Background: Ragweed pollen extract (RWPE) induces TLR4-NFκB-CXCL-dependent recruitment of ROS-generating neutrophils to the airway and OGG1 DNA glycosylase-dependent excision of oxidatively induced 8-OH-Gua DNA base lesions from the airway epithelial cell genome. Administration of free 8-OH-Gua base stimulates RWPE-induced allergic lung inflammation. These studies suggest that stimulation of innate receptors and their adaptor by allergenic extracts initiates excision of a set of DNA base lesions that facilitate innate/allergic lung inflammation. Objective: To test the hypothesis that stimulation of a conserved innate receptor/adaptor pathway by allergenic extracts induces excision of a set of pro-inflammatory oxidatively induced DNA base lesions from the lung genome that stimulate allergic airway inflammation. Methods: Wild-type (WT), Tlr4KO, Tlr2KO, Myd88KO, and TrifKO mice were intranasally challenged once or repeatedly with cat dander extract (CDE), and innate or allergic inflammation and gene expression were quantified. We utilized GC-MS/MS to quantify a set of oxidatively induced DNA base lesions after challenge of naïve mice with CDE. Results: A single CDE challenge stimulated innate neutrophil recruitment that was partially dependent on TLR4 and TLR2, and completely on Myd88, but not TRIF. A single CDE challenge stimulated MyD88-dependent excision of DNA base lesions 5-OH-Cyt, FapyAde, and FapyGua from the lung genome. A single challenge of naïve WT mice with 5-OH-Cyt stimulated neutrophilic lung inflammation. Multiple CDE instillations stimulated MyD88-dependent allergic airway inflammation. Multiple administrations of 5-OH-Cyt with CDE stimulated allergic sensitization and allergic airway inflammation. Conclusions and Clinical Relevance: We show for the first time that CDE challenge stimulates MyD88-dependent excision of DNA base lesions. Our data suggest that the resultant-free base(s) contribute to CDE-induced innate/allergic lung inflammation. We suggest that blocking the MyD88 pathway in the airways with specific inhibitors may be a novel targeted strategy of inhibiting amplification of innate and adaptive immune inflammation in allergic diseases by oxidatively induced DNA base lesions.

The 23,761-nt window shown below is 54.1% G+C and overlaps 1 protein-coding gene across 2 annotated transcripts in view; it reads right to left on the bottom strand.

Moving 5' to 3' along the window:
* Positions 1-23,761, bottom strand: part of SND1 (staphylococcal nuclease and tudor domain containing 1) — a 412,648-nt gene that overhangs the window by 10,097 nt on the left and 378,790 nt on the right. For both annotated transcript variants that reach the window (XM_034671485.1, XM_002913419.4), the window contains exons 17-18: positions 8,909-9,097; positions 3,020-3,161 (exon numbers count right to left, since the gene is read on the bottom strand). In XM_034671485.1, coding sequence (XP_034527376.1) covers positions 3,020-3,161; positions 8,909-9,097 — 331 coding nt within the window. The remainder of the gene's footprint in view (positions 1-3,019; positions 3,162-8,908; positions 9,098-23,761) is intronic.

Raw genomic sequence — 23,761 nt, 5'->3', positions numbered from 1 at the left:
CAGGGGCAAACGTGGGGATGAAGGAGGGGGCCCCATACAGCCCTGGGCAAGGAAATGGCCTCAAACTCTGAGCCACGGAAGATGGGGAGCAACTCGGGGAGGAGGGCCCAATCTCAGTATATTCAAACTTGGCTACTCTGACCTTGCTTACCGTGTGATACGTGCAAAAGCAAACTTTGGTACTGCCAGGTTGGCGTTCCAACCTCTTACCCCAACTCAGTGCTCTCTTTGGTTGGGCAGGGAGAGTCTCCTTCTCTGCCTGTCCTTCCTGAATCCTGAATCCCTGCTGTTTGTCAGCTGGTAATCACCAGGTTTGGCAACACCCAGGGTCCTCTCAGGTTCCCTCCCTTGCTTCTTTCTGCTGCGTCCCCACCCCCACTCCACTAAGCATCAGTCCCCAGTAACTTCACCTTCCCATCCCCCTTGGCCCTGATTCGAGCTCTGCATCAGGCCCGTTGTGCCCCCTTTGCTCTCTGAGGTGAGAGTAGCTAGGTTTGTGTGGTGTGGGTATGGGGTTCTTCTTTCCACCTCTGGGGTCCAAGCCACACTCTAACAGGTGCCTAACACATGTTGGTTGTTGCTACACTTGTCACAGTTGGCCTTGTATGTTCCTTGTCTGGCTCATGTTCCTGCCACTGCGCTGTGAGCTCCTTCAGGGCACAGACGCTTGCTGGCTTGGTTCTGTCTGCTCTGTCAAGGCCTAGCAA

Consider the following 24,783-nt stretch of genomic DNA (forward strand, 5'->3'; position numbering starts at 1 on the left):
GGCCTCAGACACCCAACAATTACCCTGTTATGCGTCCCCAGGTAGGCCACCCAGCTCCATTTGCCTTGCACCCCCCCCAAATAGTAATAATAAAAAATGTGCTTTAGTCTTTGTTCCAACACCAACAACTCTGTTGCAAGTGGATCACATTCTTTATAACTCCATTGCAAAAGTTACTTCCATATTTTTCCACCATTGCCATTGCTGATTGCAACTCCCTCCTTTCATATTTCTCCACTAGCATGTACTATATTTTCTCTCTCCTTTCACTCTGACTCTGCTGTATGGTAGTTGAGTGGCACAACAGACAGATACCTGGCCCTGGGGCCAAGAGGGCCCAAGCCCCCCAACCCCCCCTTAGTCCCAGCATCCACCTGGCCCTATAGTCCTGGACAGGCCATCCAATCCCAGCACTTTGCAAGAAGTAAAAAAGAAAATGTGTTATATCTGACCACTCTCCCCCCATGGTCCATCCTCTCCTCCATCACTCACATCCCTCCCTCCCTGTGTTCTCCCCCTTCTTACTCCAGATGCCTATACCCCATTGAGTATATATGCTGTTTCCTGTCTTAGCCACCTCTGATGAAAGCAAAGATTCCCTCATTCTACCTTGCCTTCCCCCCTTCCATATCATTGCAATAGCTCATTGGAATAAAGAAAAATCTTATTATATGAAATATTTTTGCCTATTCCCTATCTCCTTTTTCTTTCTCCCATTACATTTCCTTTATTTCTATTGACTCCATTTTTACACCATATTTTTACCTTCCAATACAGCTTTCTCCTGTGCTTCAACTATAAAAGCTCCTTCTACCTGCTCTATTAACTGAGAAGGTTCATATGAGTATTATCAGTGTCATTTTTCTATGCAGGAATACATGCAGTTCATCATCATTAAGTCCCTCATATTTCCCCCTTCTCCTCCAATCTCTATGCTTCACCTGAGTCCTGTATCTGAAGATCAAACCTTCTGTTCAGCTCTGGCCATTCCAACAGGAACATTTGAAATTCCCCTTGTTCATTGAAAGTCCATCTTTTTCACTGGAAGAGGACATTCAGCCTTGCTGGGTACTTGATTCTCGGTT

ASJC Scopus subject areas
- Immunology and Allergy